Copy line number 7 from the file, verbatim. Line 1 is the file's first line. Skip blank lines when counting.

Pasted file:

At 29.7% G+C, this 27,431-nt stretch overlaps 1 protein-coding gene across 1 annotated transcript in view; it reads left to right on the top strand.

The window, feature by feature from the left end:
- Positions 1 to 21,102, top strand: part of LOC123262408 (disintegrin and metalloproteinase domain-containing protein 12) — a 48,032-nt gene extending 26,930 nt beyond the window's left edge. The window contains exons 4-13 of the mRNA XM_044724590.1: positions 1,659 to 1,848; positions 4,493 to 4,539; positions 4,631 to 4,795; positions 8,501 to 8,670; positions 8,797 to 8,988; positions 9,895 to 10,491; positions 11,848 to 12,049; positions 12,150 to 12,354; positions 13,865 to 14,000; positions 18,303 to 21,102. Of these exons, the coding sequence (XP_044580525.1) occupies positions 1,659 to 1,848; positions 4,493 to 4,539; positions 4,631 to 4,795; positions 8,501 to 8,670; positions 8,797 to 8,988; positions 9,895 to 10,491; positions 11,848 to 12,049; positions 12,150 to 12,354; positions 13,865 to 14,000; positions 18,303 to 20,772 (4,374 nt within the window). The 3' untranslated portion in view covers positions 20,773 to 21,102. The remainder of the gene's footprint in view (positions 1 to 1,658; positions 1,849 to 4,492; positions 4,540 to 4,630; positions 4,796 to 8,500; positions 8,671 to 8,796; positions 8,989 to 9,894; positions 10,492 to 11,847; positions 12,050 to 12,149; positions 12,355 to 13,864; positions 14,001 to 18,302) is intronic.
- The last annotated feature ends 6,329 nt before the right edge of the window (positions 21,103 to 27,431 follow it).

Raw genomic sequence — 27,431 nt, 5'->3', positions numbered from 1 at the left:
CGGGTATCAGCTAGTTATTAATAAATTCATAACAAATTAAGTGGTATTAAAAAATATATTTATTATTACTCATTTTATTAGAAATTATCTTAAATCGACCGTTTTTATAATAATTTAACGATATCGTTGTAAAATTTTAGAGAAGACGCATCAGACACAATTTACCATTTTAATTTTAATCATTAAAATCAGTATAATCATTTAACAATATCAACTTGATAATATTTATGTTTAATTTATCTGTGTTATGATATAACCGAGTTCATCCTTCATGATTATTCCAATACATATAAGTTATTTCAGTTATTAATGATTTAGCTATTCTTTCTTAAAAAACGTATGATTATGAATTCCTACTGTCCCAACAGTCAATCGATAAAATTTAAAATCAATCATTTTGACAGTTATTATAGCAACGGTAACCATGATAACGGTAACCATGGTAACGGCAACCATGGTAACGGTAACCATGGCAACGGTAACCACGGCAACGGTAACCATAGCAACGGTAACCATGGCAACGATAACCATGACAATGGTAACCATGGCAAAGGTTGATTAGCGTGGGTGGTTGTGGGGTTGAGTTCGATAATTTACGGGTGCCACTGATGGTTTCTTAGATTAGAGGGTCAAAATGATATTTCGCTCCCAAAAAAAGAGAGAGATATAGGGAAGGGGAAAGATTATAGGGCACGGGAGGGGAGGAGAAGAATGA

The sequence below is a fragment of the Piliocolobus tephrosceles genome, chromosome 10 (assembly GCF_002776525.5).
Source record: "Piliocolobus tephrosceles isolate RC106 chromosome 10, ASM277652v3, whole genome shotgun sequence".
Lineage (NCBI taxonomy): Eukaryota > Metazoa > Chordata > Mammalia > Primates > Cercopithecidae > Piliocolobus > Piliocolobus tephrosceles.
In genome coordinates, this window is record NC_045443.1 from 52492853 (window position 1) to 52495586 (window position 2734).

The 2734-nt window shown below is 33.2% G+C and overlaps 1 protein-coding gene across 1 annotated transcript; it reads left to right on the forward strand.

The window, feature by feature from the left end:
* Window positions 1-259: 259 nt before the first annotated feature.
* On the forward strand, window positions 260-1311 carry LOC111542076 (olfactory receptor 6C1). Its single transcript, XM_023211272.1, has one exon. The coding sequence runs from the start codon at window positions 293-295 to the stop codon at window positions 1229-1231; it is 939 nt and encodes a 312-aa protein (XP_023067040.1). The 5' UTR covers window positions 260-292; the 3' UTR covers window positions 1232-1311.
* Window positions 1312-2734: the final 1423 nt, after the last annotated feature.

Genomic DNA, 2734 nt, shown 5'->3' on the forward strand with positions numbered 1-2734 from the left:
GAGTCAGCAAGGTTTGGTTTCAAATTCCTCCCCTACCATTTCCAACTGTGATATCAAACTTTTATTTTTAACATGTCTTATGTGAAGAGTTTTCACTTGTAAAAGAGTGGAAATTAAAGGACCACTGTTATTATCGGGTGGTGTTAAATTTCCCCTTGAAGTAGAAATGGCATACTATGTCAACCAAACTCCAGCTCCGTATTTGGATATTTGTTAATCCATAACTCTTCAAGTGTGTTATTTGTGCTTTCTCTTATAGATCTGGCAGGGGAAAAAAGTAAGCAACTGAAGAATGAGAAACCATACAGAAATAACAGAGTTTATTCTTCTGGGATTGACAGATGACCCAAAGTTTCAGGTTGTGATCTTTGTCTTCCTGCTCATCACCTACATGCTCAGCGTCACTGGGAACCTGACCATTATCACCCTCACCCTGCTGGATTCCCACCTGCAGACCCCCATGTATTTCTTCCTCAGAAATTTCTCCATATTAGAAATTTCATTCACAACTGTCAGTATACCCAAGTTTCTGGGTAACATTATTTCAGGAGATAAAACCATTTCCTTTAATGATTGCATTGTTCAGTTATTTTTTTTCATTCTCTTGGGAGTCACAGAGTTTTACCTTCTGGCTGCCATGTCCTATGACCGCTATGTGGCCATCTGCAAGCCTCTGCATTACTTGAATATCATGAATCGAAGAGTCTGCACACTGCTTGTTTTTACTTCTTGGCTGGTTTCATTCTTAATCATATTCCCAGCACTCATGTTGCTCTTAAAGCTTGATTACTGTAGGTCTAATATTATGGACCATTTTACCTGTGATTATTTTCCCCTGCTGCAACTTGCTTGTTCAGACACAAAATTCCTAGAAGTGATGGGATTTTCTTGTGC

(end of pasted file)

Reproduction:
The sequence below is a fragment of the Piliocolobus tephrosceles genome, chromosome 10 (assembly GCF_002776525.5).